The punishment must fit the crime

In layman’s terms, that’s the part of the Eighth Amendment which protects us from cruel and unusual punishment.  It means we can’t be tortured, and the government can’t seize your car for a parking violation.

I doubt that I’ll get justice from the Alaska Bar Association, or its parent, the Alaska Court System.  So I’m preparing my complaint in a suit to be filed in the federal district court of Alaska.  I’m alleging a violation of my rights under the First and Eighth Amendments.  Give me enough time, and I’ll add a count for violation of my right to due process.  In law, it helps to have a vivid imagination.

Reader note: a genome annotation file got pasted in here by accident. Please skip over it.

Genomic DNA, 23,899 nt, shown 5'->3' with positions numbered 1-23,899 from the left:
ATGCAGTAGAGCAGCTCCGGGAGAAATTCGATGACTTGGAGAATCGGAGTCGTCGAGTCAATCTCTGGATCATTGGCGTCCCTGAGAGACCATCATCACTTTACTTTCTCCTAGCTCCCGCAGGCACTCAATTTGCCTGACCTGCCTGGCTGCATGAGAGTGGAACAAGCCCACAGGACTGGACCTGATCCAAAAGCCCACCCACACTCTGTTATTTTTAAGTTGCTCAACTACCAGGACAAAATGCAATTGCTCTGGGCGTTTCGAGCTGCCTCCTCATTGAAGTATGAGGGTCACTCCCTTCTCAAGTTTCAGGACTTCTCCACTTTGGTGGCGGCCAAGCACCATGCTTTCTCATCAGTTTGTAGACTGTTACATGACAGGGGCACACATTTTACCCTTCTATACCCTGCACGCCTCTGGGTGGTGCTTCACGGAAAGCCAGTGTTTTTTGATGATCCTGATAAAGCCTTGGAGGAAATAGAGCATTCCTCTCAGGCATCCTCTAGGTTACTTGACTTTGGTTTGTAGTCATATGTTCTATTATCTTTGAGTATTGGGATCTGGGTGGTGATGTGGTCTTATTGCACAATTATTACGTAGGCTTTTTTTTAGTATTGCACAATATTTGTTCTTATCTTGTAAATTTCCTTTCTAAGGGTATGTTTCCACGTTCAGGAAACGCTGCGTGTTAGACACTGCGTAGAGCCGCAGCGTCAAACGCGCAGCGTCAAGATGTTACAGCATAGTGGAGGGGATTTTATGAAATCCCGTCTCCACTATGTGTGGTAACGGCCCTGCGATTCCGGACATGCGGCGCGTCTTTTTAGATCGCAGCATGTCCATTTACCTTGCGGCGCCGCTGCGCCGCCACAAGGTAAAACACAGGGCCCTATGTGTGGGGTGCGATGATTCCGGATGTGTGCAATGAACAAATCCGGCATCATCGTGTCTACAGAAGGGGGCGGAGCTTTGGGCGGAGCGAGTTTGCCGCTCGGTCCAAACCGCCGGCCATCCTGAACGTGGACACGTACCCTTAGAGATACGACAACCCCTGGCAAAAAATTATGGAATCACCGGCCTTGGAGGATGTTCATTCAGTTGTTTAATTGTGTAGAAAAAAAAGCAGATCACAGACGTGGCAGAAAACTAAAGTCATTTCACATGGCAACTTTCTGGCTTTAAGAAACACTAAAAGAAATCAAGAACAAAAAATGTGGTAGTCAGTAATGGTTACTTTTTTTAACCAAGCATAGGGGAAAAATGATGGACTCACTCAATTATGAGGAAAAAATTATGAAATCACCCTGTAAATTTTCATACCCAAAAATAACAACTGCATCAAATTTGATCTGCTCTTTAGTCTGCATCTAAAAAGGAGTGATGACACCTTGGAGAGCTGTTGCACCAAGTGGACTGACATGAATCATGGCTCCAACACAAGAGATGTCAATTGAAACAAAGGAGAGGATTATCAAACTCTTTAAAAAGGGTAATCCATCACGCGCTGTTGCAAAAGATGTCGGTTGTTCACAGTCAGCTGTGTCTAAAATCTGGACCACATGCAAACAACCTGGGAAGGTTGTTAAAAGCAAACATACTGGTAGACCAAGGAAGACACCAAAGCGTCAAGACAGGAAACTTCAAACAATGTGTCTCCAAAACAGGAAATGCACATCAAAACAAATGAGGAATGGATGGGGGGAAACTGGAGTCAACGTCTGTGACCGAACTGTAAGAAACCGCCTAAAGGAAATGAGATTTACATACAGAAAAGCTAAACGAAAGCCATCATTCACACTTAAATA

My punishment is being deprived of my means of making a living, which I have used to support my family for 44 years.  My crime is my refusal to listen to three hours of idle talk about legal ethics.  Does that sound proportionate to you?

Maybe I should be required to do some pro bono legal work, or do some community service.  Like going into Sonora High and explaining the bill of rights to the young skulls full of mush that I’ll find there.

When a man goes to law, he has a wolf by the ear.  You have to know what you’re doing.  I’ve made a nice living practicing law, and I think I do understand precisely what I’m doing.

Everybody’s got a different tool kit.  I’m strong on imagination, and weak on discipline, judgement and a work ethic.  One thing can help make up for others.

 

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